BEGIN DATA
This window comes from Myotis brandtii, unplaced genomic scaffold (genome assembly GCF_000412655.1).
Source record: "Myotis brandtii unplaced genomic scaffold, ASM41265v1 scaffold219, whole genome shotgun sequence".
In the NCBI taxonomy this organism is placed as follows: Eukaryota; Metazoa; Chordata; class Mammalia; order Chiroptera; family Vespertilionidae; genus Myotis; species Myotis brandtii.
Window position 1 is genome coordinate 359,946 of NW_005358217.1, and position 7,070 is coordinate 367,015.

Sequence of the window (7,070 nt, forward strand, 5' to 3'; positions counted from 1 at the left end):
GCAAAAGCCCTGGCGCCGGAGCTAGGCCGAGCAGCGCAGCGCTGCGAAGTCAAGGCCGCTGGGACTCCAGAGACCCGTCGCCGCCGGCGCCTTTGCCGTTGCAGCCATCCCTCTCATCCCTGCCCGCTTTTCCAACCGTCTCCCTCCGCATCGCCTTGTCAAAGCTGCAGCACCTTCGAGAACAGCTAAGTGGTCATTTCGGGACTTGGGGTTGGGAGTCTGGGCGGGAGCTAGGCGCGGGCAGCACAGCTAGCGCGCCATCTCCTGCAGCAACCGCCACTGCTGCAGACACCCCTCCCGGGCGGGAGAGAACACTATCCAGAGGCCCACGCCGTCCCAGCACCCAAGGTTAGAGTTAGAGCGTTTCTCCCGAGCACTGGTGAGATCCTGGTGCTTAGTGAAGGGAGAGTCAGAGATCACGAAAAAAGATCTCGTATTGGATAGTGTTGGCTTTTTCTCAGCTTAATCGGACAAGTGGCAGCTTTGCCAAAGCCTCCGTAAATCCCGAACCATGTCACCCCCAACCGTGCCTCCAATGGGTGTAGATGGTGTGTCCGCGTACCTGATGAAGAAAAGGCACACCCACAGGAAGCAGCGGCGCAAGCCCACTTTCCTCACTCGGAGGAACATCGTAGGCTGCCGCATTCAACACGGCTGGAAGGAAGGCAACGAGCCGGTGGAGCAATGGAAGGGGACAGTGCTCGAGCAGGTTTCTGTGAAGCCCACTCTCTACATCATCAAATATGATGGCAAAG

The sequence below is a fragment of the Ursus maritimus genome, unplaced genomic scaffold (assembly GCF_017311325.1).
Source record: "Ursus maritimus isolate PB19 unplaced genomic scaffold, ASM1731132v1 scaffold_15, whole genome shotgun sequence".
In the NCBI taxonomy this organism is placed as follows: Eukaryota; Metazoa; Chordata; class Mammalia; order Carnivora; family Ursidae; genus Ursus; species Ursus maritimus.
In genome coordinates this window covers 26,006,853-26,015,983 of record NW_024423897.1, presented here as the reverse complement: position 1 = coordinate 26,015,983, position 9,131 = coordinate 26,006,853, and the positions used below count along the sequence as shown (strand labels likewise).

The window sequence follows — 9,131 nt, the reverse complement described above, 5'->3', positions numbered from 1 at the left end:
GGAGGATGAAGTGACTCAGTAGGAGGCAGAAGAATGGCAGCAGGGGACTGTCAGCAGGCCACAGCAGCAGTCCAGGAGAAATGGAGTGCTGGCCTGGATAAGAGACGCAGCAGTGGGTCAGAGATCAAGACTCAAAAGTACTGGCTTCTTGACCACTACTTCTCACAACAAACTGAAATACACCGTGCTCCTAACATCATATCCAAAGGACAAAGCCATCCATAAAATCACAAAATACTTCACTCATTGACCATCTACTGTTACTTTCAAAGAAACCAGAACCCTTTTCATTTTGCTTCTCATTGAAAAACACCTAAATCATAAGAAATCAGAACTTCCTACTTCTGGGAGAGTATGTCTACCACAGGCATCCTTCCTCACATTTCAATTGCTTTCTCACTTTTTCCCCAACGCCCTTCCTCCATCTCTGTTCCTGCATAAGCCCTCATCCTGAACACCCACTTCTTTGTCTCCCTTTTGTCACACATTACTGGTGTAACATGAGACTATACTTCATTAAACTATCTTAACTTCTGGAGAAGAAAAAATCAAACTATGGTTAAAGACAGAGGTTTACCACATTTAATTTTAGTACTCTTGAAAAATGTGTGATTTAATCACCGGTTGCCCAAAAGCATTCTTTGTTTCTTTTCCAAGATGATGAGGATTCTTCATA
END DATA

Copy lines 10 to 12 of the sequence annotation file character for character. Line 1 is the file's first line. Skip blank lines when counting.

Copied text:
In genome coordinates this window covers 26,006,853-26,015,983 of record NW_024423897.1, presented here as the reverse complement: position 1 = coordinate 26,015,983, position 9,131 = coordinate 26,006,853, and the positions used below count along the sequence as shown (strand labels likewise).

The window sequence follows — 9,131 nt, the reverse complement described above, 5'->3', positions numbered from 1 at the left end:
GGAGGATGAAGTGACTCAGTAGGAGGCAGAAGAATGGCAGCAGGGGACTGTCAGCAGGCCACAGCAGCAGTCCAGGAGAAATGGAGTGCTGGCCTGGATAAGAGACGCAGCAGTGGGTCAGAGATCAAGACTCAAAAGTACTGGCTTCTTGACCACTACTTCTCACAACAAACTGAAATACACCGTGCTCCTAACATCATATCCAAAGGACAAAGCCATCCATAAAATCACAAAATACTTCACTCATTGACCATCTACTGTTACTTTCAAAGAAACCAGAACCCTTTTCATTTTGCTTCTCATTGAAAAACACCTAAATCATAAGAAATCAGAACTTCCTACTTCTGGGAGAGTATGTCTACCACAGGCATCCTTCCTCACATTTCAATTGCTTTCTCACTTTTTCCCCAACGCCCTTCCTCCATCTCTGTTCCTGCATAAGCCCTCATCCTGAACACCCACTTCTTTGTCTCCCTTTTGTCACACATTACTGGTGTAACATGAGACTATACTTCATTAAACTATCTTAACTTCTGGAGAAGAAAAAATCAAACTATGGTTAAAGACAGAGGTTTACCACATTTAATTTTAGTACTCTTGAAAAATGTGTGATTTAATCACCGGTTGCCCAAAAGCATTCTTTGTTTCTTTTCCAAGATGATGAGGATTCTTCATA